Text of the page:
Yersinia pestis: new evidence for an old infection

PLoS One. 2012;7(11):e49803. doi: 10.1371/journal.pone.0049803. Epub 2012 Nov 28.

Abstract

The successful reconstruction of an ancient bacterial genome from archaeological material presents an important methodological advancement for infectious disease research. The reliability of evolutionary histories inferred by the incorporation of ancient data, however, are highly contingent upon the level of genetic diversity represented in modern genomic sequences that are publicly accessible, and the paucity of available complete genomes restricts the level of phylogenetic resolution that can be obtained. Here we add to our original analysis of the Yersinia pestis strain implicated in the Black Death by consolidating our dataset for 18 modern genomes with single nucleotide polymorphism (SNP) data for an additional 289 strains at over 600 positions. The inclusion of this additional data reveals a cluster of Y. pestis strains that diverge at a time significantly in advance of the Black Death, with divergence dates roughly coincident with the Plague of Justinian (6(th) to 8(th) century AD). In addition, the analysis reveals further clues regarding potential radiation events that occurred immediately preceding the Black Death, and the legacy it may have left in modern Y. pestis populations. This work reiterates the need for more publicly available complete genomes, both modern and ancient, to achieve an accurate understanding of the history of this bacterium.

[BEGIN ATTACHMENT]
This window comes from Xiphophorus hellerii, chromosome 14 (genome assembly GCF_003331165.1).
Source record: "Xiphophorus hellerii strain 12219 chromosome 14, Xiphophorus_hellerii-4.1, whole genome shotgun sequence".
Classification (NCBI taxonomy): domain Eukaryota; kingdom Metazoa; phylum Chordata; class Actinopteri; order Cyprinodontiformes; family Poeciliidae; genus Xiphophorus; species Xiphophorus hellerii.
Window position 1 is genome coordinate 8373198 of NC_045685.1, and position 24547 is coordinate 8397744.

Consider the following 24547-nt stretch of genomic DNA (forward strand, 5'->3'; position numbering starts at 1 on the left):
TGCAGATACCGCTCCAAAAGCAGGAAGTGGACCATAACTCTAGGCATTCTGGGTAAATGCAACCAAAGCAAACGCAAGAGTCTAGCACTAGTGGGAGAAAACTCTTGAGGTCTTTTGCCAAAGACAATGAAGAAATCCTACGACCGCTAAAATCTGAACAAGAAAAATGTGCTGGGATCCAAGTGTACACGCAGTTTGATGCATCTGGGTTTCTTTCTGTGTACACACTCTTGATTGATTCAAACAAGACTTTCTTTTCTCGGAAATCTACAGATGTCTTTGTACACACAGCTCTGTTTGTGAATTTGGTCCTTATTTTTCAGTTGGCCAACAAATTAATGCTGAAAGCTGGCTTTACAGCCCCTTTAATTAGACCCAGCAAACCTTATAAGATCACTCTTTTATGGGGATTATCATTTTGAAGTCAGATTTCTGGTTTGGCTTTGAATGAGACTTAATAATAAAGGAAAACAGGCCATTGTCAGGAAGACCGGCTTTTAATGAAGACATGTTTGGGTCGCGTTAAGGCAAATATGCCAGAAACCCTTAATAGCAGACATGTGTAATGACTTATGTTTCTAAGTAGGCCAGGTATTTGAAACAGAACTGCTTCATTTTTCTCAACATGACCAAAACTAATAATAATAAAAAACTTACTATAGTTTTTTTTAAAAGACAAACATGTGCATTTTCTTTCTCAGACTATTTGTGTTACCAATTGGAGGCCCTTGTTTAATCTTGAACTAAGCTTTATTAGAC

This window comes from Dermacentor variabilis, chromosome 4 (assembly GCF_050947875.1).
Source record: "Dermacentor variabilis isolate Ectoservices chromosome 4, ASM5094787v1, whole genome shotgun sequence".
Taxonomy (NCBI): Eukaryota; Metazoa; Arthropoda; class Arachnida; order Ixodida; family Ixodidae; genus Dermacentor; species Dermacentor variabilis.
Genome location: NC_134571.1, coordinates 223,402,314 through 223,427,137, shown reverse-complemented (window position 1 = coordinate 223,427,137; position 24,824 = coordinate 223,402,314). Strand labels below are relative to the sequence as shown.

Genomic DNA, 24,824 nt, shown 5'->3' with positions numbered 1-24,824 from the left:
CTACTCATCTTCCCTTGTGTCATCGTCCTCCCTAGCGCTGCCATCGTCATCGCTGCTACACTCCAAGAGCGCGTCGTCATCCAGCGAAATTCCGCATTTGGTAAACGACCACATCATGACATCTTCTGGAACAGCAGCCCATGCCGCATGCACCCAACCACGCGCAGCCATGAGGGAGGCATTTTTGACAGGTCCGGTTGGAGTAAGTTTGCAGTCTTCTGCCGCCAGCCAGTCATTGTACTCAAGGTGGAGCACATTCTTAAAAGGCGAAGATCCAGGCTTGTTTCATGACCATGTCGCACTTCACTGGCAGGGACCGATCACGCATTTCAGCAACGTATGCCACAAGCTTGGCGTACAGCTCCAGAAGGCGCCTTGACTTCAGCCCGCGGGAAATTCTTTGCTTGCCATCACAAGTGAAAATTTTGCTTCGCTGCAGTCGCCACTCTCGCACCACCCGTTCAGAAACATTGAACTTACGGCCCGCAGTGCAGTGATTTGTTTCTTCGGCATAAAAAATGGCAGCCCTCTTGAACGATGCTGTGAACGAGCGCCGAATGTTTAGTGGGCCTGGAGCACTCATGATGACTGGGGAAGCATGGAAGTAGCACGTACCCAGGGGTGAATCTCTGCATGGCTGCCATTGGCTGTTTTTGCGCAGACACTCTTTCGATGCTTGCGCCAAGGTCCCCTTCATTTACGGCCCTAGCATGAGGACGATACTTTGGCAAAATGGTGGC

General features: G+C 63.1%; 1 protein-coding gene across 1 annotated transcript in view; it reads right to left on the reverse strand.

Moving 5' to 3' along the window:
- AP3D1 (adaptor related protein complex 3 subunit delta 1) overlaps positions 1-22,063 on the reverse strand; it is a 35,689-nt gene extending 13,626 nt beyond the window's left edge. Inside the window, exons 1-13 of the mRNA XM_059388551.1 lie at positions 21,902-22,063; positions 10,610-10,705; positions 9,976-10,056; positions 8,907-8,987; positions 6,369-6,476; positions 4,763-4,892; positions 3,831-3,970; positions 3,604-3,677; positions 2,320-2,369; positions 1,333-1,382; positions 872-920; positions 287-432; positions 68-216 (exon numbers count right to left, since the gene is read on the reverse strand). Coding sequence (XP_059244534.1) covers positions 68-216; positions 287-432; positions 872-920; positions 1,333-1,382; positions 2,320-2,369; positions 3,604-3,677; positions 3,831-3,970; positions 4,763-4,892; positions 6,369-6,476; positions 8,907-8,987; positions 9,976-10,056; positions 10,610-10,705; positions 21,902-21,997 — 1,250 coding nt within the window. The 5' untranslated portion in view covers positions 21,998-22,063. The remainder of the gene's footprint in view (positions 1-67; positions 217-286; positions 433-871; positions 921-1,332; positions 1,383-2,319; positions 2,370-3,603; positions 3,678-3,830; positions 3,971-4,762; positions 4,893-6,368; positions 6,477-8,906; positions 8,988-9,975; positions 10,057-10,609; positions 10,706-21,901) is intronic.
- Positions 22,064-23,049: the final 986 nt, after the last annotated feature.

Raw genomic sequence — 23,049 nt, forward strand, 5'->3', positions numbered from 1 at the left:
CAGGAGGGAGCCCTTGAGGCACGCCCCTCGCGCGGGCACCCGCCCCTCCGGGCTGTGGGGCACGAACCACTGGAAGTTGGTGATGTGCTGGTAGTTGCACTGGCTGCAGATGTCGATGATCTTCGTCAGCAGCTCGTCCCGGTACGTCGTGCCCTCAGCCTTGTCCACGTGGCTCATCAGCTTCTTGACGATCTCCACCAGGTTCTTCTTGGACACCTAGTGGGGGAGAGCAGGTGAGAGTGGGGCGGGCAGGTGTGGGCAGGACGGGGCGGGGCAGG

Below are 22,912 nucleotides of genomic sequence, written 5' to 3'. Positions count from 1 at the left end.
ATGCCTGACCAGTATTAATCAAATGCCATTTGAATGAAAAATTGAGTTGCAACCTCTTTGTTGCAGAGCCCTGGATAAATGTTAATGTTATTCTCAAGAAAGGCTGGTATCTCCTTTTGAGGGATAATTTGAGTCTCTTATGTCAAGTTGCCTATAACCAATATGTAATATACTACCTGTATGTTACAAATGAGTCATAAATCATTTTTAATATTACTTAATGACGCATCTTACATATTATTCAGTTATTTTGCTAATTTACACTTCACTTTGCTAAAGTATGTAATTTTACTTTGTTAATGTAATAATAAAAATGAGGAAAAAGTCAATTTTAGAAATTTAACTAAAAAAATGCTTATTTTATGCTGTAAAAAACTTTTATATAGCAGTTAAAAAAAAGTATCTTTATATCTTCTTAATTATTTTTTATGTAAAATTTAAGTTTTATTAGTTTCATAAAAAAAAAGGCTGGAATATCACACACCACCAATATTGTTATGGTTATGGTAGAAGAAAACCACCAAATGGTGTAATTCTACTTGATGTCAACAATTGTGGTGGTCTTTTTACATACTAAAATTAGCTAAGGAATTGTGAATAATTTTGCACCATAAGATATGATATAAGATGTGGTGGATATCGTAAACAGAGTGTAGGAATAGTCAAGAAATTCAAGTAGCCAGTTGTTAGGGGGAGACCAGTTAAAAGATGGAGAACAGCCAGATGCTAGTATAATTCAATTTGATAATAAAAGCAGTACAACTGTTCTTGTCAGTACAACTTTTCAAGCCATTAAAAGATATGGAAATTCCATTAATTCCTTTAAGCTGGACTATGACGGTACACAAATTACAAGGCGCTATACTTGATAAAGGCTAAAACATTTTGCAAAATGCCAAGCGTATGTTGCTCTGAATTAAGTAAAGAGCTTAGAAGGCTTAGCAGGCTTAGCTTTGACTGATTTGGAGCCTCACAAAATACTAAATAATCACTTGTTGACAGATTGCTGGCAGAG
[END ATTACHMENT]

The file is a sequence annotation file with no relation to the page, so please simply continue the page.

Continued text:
Publication types

  • Research Support, Non-U.S. Gov't

MeSH terms

  • Evolution, Molecular
  • Genome, Bacterial
  • Humans
  • Phylogeny
  • Plague / epidemiology
  • Plague / microbiology
  • Polymorphism, Single Nucleotide
  • Yersinia pestis / classification
  • Yersinia pestis / genetics*

Grant support

Funding was provided by the Social Sciences and Humanities Research Council of Canada postdoctoral fellowship 756-2011-501. The funders had no role in study design, data collection and analysis, decision to publish, or preparation of the manuscript.